Bank of Canada Puts Price Tag on Morneau Housing Measuresby
The Bank of Canada, which has expressed worries about vulnerabilities posed by high household and elevated real estate prices, has put a price tag on the recent measures to rein in the market.
In the release of its quarterly Monetary Policy Report on Wednesday, the central bank estimated changes announced by Finance Minister Bill Morneau on Oct. 3 would reduce housing’s contribution to growth over the next two years and leave the economy 0.3 percent smaller than it otherwise would have been by the end of 2018. That’s worth more than C$6 billion ($4.6 billion) in lost income.
The bank cut its forecast for how much housing would add to growth in 2016 by one tick, to 0.2 percentage points, and projects housing will be an outright drag on the economy in 2017. Monetary policy makers now expect housing to shave 0.2 percentage points off GDP growth next year, relative to the July forecast for the sector to serve as a marginal tailwind to economic activity.
Lower housing turnover and softer residential investment will have “spillover effects to income and consumption,” the bank’s Governing Council wrote in the report. The measures include a requirement that new mortgages be stress-tested to ensure the homebuyer can make payments at a higher interest rate, as well as the closure of a tax loophole that benefited foreign buyers of real estate.
There are two ways the changes could affect buyer behavior.
They could entice developers to produce smaller units, because families can afford “less house” in light of mortgage stress test. Otherwise, prices could fall as households are not able to obtain as much credit.
Morneau’s changes also may reduce the “wealth effect” that’s buoyed Canadian consumption, whereby strong home price appreciation makes households feel richer and boost spending, should the rate at which home prices rise deteriorate meaningfully or turn negative. With employment in real estate at elevated levels, a reduction in resale activity could also lead to job losses that further reduce consumption.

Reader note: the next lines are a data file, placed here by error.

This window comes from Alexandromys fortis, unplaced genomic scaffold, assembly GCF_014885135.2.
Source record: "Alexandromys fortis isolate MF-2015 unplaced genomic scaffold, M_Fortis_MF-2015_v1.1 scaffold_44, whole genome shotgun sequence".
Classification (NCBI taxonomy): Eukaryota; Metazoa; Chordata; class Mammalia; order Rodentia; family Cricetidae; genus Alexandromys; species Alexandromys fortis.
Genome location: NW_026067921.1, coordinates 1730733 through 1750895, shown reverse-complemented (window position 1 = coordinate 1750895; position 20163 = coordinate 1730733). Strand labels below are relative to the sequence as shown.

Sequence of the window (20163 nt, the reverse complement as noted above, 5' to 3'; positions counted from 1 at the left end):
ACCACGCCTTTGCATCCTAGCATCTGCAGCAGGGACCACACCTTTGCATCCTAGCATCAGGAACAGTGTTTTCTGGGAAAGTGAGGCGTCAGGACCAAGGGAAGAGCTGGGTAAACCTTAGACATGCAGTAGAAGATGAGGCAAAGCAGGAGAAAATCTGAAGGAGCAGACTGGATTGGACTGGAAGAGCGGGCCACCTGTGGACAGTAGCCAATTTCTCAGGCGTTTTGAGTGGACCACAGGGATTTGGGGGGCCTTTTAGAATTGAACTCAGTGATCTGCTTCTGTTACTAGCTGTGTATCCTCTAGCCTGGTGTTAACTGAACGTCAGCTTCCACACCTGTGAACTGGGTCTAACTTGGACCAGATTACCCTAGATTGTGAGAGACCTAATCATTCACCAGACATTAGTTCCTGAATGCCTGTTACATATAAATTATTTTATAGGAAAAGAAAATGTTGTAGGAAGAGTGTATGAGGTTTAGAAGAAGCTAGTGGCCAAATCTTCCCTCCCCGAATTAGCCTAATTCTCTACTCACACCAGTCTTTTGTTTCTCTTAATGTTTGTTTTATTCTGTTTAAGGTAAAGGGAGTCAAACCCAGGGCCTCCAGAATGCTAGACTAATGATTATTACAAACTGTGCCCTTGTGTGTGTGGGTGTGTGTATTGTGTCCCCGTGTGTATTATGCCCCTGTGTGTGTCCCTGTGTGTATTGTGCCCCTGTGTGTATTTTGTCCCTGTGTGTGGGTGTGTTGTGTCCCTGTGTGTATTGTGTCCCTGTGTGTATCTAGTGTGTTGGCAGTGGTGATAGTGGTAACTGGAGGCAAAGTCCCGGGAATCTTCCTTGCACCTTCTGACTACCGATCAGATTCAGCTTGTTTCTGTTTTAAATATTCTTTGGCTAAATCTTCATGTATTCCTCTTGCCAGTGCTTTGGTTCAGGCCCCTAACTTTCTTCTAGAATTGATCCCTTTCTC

While the Finance Minister’s measures were introduced primarily in response to the parabolic surge in Vancouver and Toronto real estate values, critics have noted that the changes will have a damping effect nationally — crimping activity and in many cities in which the real estate market is already relatively soft.
The central bank observed that the slowdown in Vancouver resales that began in May “intensified” in August, but said construction and sales activity in Toronto remain “robust.”
The bank employed model projections and data from previous rounds of macroprudential measure to produce this estimate. Previous episodes in which mortgage rules were altered only induced a temporary slowing in resale activity.
The measures should bolster the health of the real estate market however over the longer term by improving the credit quality among new buyers, the bank said.